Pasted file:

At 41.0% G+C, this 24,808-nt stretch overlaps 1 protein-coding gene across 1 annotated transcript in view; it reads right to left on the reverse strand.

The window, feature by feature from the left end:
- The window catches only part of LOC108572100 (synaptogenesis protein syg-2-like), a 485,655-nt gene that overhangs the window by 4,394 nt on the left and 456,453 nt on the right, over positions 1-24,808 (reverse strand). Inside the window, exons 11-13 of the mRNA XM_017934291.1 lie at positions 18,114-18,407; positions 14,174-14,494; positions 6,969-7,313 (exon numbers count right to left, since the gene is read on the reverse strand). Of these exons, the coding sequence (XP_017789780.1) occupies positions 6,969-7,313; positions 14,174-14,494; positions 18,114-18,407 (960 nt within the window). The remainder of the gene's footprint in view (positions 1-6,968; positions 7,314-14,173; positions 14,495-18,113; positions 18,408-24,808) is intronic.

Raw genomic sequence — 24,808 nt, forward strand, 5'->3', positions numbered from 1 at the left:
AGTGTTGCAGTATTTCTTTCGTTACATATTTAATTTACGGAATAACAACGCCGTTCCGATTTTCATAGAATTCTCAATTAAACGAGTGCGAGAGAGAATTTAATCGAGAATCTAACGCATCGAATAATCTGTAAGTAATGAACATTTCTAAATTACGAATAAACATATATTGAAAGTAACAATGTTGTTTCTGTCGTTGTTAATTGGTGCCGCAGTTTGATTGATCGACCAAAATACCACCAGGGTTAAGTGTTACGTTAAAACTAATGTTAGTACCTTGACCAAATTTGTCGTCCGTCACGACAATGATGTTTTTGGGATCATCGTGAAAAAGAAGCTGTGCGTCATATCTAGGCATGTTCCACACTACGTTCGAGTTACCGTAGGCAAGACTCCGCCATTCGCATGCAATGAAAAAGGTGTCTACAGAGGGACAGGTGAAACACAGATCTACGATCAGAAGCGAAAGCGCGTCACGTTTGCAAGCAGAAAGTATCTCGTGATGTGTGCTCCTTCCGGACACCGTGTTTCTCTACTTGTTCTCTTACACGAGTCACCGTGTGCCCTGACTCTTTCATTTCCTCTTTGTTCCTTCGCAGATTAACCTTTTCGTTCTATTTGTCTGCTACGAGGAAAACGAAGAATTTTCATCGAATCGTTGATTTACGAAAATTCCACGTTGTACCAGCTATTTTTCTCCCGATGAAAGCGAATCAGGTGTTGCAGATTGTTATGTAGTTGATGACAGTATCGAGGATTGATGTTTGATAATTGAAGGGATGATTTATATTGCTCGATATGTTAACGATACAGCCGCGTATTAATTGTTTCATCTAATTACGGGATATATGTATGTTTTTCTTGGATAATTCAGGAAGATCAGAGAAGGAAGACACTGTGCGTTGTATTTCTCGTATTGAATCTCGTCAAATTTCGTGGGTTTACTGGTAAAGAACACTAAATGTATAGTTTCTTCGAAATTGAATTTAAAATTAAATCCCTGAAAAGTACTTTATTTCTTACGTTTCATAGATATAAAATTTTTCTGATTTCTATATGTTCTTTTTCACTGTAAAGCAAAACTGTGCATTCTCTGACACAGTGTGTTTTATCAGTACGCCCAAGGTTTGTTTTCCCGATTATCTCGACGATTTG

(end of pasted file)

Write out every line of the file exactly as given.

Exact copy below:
At 41.0% G+C, this 24,808-nt stretch overlaps 1 protein-coding gene across 1 annotated transcript in view; it reads right to left on the reverse strand.

The window, feature by feature from the left end:
- The window catches only part of LOC108572100 (synaptogenesis protein syg-2-like), a 485,655-nt gene that overhangs the window by 4,394 nt on the left and 456,453 nt on the right, over positions 1-24,808 (reverse strand). Inside the window, exons 11-13 of the mRNA XM_017934291.1 lie at positions 18,114-18,407; positions 14,174-14,494; positions 6,969-7,313 (exon numbers count right to left, since the gene is read on the reverse strand). Of these exons, the coding sequence (XP_017789780.1) occupies positions 6,969-7,313; positions 14,174-14,494; positions 18,114-18,407 (960 nt within the window). The remainder of the gene's footprint in view (positions 1-6,968; positions 7,314-14,173; positions 14,495-18,113; positions 18,408-24,808) is intronic.

Raw genomic sequence — 24,808 nt, forward strand, 5'->3', positions numbered from 1 at the left:
AGTGTTGCAGTATTTCTTTCGTTACATATTTAATTTACGGAATAACAACGCCGTTCCGATTTTCATAGAATTCTCAATTAAACGAGTGCGAGAGAGAATTTAATCGAGAATCTAACGCATCGAATAATCTGTAAGTAATGAACATTTCTAAATTACGAATAAACATATATTGAAAGTAACAATGTTGTTTCTGTCGTTGTTAATTGGTGCCGCAGTTTGATTGATCGACCAAAATACCACCAGGGTTAAGTGTTACGTTAAAACTAATGTTAGTACCTTGACCAAATTTGTCGTCCGTCACGACAATGATGTTTTTGGGATCATCGTGAAAAAGAAGCTGTGCGTCATATCTAGGCATGTTCCACACTACGTTCGAGTTACCGTAGGCAAGACTCCGCCATTCGCATGCAATGAAAAAGGTGTCTACAGAGGGACAGGTGAAACACAGATCTACGATCAGAAGCGAAAGCGCGTCACGTTTGCAAGCAGAAAGTATCTCGTGATGTGTGCTCCTTCCGGACACCGTGTTTCTCTACTTGTTCTCTTACACGAGTCACCGTGTGCCCTGACTCTTTCATTTCCTCTTTGTTCCTTCGCAGATTAACCTTTTCGTTCTATTTGTCTGCTACGAGGAAAACGAAGAATTTTCATCGAATCGTTGATTTACGAAAATTCCACGTTGTACCAGCTATTTTTCTCCCGATGAAAGCGAATCAGGTGTTGCAGATTGTTATGTAGTTGATGACAGTATCGAGGATTGATGTTTGATAATTGAAGGGATGATTTATATTGCTCGATATGTTAACGATACAGCCGCGTATTAATTGTTTCATCTAATTACGGGATATATGTATGTTTTTCTTGGATAATTCAGGAAGATCAGAGAAGGAAGACACTGTGCGTTGTATTTCTCGTATTGAATCTCGTCAAATTTCGTGGGTTTACTGGTAAAGAACACTAAATGTATAGTTTCTTCGAAATTGAATTTAAAATTAAATCCCTGAAAAGTACTTTATTTCTTACGTTTCATAGATATAAAATTTTTCTGATTTCTATATGTTCTTTTTCACTGTAAAGCAAAACTGTGCATTCTCTGACACAGTGTGTTTTATCAGTACGCCCAAGGTTTGTTTTCCCGATTATCTCGACGATTTG